4

I speak Spanish as a foreign language. There, I am used to a few rules governing which syllables are stressed, and if a word somehow deviates, an explicit accent is used.

I'm learning (Brazilian) Portuguese right now, and things seem different. There are some rules, but there seem to be many exceptions, things seem kind of random to me at this point. For example, take these two words:

pede (3. person Presente) and pedi (1. person Pretérito Perfeito)

I learned that the stressed syllables (marked with capital letters) are PEde and peDI. But these words are almost identical: 4 letters, 2 syllables, both end with a vowel, no accents, and yet, one stresses the first syllable, the other stresses the second. In Spanish, the second word would need to be written 'pedí' for the last syllable to be the stressed one.

Does it have something to do with the tense? Are rules for verbs in the present and past tenses different? What about the other tenses? Would anybody have any helpful links with more information?

5
  • 1
    Welcome to every Brazilian student nightmare! Accentuation rules. There are many differences from Spanish, but many similarities. Here you can most rules, and even though the website is in Portuguese, most of it is quite easily readable, even with Google Translate.
    – Schilive
    Nov 11, 2023 at 20:25
  • 1
    @Schilive Thank you, very informative link, although doesn't answer my question directly (at least I think it doesn't). But it does mention another topic that has been driving me nuts - that Portuguese doesn't use 'ü' any more. How on earth am I supposed to know that 'pinguim' does pronounce the 'u', apart from learning the word? Seems like pronunciation is much more complicated than in Spanish, where you can read a word correctly without knowing it, because in this case, they still use 'ü' to let you know. But hey, nobody promised it would be easy.
    – wujek
    Nov 12, 2023 at 13:03
  • wujek, Portuguese used the umlaut (port. trema), but then it was removed in the orthography agreement of 1990, which made Brazil and Portugal unhappy, specially Portugal. Also, if no accent is present, you do not know whether it is open (/é/, /ó/) or closed (/ê/, /ô/), which is another problem, coming from 1911. Even better, sometimes different people use vowels open and closed! But it is probably not that bad, since a learner learns word for word. You can check the pronunciation in dictionaries (like Priberam) and also here.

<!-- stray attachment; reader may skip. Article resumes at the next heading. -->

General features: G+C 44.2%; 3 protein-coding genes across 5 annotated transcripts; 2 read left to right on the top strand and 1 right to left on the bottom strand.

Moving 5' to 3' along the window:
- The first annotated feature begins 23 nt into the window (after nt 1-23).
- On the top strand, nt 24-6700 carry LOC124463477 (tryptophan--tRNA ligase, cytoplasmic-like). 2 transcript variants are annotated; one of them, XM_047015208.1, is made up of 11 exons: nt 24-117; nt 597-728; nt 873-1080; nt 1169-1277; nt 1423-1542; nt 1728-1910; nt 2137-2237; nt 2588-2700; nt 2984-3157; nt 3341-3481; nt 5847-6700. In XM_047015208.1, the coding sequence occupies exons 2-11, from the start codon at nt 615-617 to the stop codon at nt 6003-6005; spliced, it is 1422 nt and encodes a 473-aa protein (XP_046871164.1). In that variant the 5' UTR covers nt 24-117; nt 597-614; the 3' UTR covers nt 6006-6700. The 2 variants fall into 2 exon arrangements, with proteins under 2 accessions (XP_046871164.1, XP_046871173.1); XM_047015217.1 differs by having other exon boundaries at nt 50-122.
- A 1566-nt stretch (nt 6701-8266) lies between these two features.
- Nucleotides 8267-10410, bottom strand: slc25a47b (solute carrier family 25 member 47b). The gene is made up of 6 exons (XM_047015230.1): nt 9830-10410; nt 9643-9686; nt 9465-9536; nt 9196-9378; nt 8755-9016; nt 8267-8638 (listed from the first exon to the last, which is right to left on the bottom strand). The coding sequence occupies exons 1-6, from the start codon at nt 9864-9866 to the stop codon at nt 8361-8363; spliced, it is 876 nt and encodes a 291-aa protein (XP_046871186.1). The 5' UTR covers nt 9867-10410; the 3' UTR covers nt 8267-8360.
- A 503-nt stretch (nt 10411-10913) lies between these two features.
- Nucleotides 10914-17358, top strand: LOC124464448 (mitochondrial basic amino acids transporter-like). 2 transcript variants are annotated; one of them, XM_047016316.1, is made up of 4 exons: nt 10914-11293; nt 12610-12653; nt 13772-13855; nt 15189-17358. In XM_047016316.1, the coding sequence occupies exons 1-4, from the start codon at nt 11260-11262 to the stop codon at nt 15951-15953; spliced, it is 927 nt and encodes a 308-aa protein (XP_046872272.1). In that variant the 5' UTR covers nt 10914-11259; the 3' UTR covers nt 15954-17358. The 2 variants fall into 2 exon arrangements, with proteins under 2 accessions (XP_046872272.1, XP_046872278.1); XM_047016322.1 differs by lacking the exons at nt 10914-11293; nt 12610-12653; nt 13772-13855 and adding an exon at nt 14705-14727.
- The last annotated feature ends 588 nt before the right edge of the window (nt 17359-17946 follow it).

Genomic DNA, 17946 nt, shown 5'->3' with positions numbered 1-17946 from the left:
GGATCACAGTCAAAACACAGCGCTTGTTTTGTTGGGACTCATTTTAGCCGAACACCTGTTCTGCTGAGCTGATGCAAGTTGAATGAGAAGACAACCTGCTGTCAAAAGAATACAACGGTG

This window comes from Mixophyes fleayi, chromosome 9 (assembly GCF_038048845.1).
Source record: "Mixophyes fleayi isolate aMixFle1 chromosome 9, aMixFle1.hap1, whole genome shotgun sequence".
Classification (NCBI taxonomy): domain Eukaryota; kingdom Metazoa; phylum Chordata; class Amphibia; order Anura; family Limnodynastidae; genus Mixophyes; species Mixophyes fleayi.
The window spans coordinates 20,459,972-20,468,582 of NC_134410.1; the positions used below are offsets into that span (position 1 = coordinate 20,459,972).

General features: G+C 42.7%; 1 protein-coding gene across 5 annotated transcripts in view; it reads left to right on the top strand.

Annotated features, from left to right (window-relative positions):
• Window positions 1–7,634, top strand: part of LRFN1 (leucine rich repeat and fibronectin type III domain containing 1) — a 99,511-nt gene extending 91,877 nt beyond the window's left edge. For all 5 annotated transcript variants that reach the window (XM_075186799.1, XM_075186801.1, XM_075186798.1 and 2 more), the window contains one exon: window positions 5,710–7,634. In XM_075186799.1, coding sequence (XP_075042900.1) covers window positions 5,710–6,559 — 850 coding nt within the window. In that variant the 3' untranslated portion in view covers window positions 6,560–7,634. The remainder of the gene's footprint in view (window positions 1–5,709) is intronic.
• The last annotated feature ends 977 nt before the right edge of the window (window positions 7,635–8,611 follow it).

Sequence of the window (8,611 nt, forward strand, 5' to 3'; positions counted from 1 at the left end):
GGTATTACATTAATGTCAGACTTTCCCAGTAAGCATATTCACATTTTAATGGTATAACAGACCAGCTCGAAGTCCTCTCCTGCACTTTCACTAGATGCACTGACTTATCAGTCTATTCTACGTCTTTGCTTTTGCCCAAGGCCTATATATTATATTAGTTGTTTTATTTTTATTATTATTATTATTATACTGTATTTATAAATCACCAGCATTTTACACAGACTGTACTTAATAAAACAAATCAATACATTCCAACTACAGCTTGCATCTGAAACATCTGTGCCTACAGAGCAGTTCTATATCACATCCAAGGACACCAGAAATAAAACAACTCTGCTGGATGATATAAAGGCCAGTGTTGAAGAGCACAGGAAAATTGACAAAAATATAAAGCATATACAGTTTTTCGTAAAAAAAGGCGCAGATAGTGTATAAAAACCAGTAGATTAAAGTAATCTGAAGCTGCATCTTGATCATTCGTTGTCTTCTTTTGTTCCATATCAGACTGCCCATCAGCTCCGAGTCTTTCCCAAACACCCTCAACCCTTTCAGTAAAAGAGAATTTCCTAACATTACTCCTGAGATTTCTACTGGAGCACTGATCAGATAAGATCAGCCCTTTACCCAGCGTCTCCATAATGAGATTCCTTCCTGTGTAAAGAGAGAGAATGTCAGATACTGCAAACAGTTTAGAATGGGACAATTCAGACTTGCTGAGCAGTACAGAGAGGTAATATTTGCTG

– Schilive
    Nov 12, 2023 at 19:31
  • @Schilive I hope you don’t mind, but I've taken the liberty of editing what I believe was an accidental typo in your comment, where you had written “open (/é/, /ó/) or closed (/é/, /ô/)”. I've replaced the second é with ê the way I believe you meant to write it so that open ‹é› = ɪᴘᴀ /ɛ/ and open ‹ó› = ɪᴘᴀ /ɔ/, while closed ‹ê› = ɪᴘᴀ /e/ and closed ‹ô› = ɪᴘᴀ /o/. Another difficulty for learners is the unmarked vowel quality in “stem-changing” verbs’ present indicatives (but ɴᴏᴛ their present subjunctives!) like cedo, cedes, cede, cedem /e‑ɛ‑ɛ‑ɛ/ or movo, moves, move, movem /o‑ɔ‑ɔ‑ɔ/.
    – tchrist
    Nov 13, 2023 at 0:58
  • @tchrist, thanks! I will delete this comment later.
    – Schilive
    Nov 13, 2023 at 1:17

2 Answers 2

4

In Portuguese, the spelling and accent marks fully specify which syllables are stressed. You don't need to look at any other context; the spelling is enough to be sure of the stress. What you're missing is that while the rules for Portuguese are similar to Spanish, they have some differences, too. Two of these differences have to do with "i"s and "u"s at the end of words. As someone who's learned some Portuguese and a little Spanish, both as foreign languages, I try to remember these as "opposites", where Portuguese does the opposite from Spanish, and vice versa. In both languages, this is special to the letters "u" and "i", and does not apply at all to other vowel letters, even in cases where other letters might make similar sounds.

In both languages, as you probably know, you can add an acute accent to "force" the stress onto a certain syllable, but if not shown anywhere, there are rules for the "default" syllable to take the stress.

"u" or "i" at the end of a word: takes the stress by default in Portuguese, but not in Spanish. So we write "Peru" in Portuguese, and "Perú" in Spanish, for the same pronunciation "pe-RU". If we had wanted to say "PE-ru" instead, that would be written "Péru" (or "Pero") in Portuguese, and "Peru" in Spanish.